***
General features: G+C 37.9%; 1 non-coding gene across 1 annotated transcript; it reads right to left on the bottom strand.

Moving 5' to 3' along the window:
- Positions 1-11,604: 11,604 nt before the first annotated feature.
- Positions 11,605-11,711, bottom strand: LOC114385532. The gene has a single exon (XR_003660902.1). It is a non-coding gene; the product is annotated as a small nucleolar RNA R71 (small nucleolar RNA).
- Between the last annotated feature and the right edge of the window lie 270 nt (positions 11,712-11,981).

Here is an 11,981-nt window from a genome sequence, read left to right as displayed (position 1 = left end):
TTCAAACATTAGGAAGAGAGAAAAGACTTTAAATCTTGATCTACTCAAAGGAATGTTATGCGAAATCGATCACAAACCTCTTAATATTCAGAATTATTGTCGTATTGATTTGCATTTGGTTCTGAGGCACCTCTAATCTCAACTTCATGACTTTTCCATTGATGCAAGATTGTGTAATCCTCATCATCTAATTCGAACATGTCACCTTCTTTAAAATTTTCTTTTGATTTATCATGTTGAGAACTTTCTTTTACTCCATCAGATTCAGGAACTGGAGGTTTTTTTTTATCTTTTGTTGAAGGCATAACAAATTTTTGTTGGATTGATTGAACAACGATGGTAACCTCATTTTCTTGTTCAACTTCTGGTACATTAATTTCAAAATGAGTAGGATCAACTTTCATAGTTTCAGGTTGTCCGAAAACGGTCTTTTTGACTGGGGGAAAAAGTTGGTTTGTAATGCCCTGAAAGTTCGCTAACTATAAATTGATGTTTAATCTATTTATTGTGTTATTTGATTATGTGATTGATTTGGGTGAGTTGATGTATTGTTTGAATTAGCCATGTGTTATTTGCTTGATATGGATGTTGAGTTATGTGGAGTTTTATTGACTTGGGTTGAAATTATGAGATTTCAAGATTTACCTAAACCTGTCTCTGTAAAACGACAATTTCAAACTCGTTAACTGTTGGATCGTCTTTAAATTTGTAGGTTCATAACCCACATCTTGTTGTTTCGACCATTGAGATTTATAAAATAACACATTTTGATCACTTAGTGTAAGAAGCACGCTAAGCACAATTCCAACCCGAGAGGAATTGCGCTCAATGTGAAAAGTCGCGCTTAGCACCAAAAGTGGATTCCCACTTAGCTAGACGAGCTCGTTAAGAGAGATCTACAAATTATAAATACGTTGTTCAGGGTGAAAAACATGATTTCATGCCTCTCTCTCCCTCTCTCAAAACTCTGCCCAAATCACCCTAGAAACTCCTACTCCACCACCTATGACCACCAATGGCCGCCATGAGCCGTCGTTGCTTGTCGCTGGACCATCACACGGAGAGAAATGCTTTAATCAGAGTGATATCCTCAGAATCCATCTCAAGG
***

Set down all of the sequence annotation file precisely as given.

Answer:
General features: G+C 37.9%; 1 non-coding gene across 1 annotated transcript; it reads right to left on the bottom strand.

Moving 5' to 3' along the window:
- Positions 1-11,604: 11,604 nt before the first annotated feature.
- Positions 11,605-11,711, bottom strand: LOC114385532. The gene has a single exon (XR_003660902.1). It is a non-coding gene; the product is annotated as a small nucleolar RNA R71 (small nucleolar RNA).
- Between the last annotated feature and the right edge of the window lie 270 nt (positions 11,712-11,981).

Here is an 11,981-nt window from a genome sequence, read left to right as displayed (position 1 = left end):
TTCAAACATTAGGAAGAGAGAAAAGACTTTAAATCTTGATCTACTCAAAGGAATGTTATGCGAAATCGATCACAAACCTCTTAATATTCAGAATTATTGTCGTATTGATTTGCATTTGGTTCTGAGGCACCTCTAATCTCAACTTCATGACTTTTCCATTGATGCAAGATTGTGTAATCCTCATCATCTAATTCGAACATGTCACCTTCTTTAAAATTTTCTTTTGATTTATCATGTTGAGAACTTTCTTTTACTCCATCAGATTCAGGAACTGGAGGTTTTTTTTTATCTTTTGTTGAAGGCATAACAAATTTTTGTTGGATTGATTGAACAACGATGGTAACCTCATTTTCTTGTTCAACTTCTGGTACATTAATTTCAAAATGAGTAGGATCAACTTTCATAGTTTCAGGTTGTCCGAAAACGGTCTTTTTGACTGGGGGAAAAAGTTGGTTTGTAATGCCCTGAAAGTTCGCTAACTATAAATTGATGTTTAATCTATTTATTGTGTTATTTGATTATGTGATTGATTTGGGTGAGTTGATGTATTGTTTGAATTAGCCATGTGTTATTTGCTTGATATGGATGTTGAGTTATGTGGAGTTTTATTGACTTGGGTTGAAATTATGAGATTTCAAGATTTACCTAAACCTGTCTCTGTAAAACGACAATTTCAAACTCGTTAACTGTTGGATCGTCTTTAAATTTGTAGGTTCATAACCCACATCTTGTTGTTTCGACCATTGAGATTTATAAAATAACACATTTTGATCACTTAGTGTAAGAAGCACGCTAAGCACAATTCCAACCCGAGAGGAATTGCGCTCAATGTGAAAAGTCGCGCTTAGCACCAAAAGTGGATTCCCACTTAGCTAGACGAGCTCGTTAAGAGAGATCTACAAATTATAAATACGTTGTTCAGGGTGAAAAACATGATTTCATGCCTCTCTCTCCCTCTCTCAAAACTCTGCCCAAATCACCCTAGAAACTCCTACTCCACCACCTATGACCACCAATGGCCGCCATGAGCCGTCGTTGCTTGTCGCTGGACCATCACACGGAGAGAAATGCTTTAATCAGAGTGATATCCTCAGAATCCATCTCAAGG